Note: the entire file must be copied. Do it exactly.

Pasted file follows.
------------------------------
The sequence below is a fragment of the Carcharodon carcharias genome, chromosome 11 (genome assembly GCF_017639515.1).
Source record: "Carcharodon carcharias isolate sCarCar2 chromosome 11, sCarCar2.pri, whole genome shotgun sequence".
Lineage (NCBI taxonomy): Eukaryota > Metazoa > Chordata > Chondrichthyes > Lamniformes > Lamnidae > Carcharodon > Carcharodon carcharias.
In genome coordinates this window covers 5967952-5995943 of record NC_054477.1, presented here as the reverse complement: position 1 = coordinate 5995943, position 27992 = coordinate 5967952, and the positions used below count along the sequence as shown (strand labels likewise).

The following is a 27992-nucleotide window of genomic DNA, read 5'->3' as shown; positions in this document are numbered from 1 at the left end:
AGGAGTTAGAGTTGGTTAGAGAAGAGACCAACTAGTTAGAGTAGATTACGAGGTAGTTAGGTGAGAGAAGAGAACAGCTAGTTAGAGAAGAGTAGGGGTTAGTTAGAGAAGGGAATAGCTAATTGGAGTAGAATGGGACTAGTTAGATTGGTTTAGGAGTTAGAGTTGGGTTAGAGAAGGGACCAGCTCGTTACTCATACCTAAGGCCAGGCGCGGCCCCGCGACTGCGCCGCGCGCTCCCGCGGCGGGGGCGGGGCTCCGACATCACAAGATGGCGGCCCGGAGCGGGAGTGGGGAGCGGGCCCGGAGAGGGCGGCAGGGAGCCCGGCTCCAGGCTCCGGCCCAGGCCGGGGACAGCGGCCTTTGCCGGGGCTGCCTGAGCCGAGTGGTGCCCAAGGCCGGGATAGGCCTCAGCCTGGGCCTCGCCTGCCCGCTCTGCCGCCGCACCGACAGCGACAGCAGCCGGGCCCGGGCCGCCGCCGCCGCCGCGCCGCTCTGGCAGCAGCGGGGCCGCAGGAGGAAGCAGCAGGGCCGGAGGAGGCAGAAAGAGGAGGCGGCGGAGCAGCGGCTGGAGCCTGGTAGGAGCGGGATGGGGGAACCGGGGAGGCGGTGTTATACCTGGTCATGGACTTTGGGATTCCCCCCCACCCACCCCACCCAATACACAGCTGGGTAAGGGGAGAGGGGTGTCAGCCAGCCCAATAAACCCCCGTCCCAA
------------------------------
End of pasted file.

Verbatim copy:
The sequence below is a fragment of the Carcharodon carcharias genome, chromosome 11 (genome assembly GCF_017639515.1).
Source record: "Carcharodon carcharias isolate sCarCar2 chromosome 11, sCarCar2.pri, whole genome shotgun sequence".
Lineage (NCBI taxonomy): Eukaryota > Metazoa > Chordata > Chondrichthyes > Lamniformes > Lamnidae > Carcharodon > Carcharodon carcharias.
In genome coordinates this window covers 5967952-5995943 of record NC_054477.1, presented here as the reverse complement: position 1 = coordinate 5995943, position 27992 = coordinate 5967952, and the positions used below count along the sequence as shown (strand labels likewise).

The following is a 27992-nucleotide window of genomic DNA, read 5'->3' as shown; positions in this document are numbered from 1 at the left end:
AGGAGTTAGAGTTGGTTAGAGAAGAGACCAACTAGTTAGAGTAGATTACGAGGTAGTTAGGTGAGAGAAGAGAACAGCTAGTTAGAGAAGAGTAGGGGTTAGTTAGAGAAGGGAATAGCTAATTGGAGTAGAATGGGACTAGTTAGATTGGTTTAGGAGTTAGAGTTGGGTTAGAGAAGGGACCAGCTCGTTACTCATACCTAAGGCCAGGCGCGGCCCCGCGACTGCGCCGCGCGCTCCCGCGGCGGGGGCGGGGCTCCGACATCACAAGATGGCGGCCCGGAGCGGGAGTGGGGAGCGGGCCCGGAGAGGGCGGCAGGGAGCCCGGCTCCAGGCTCCGGCCCAGGCCGGGGACAGCGGCCTTTGCCGGGGCTGCCTGAGCCGAGTGGTGCCCAAGGCCGGGATAGGCCTCAGCCTGGGCCTCGCCTGCCCGCTCTGCCGCCGCACCGACAGCGACAGCAGCCGGGCCCGGGCCGCCGCCGCCGCCGCGCCGCTCTGGCAGCAGCGGGGCCGCAGGAGGAAGCAGCAGGGCCGGAGGAGGCAGAAAGAGGAGGCGGCGGAGCAGCGGCTGGAGCCTGGTAGGAGCGGGATGGGGGAACCGGGGAGGCGGTGTTATACCTGGTCATGGACTTTGGGATTCCCCCCCACCCACCCCACCCAATACACAGCTGGGTAAGGGGAGAGGGGTGTCAGCCAGCCCAATAAACCCCCGTCCCAA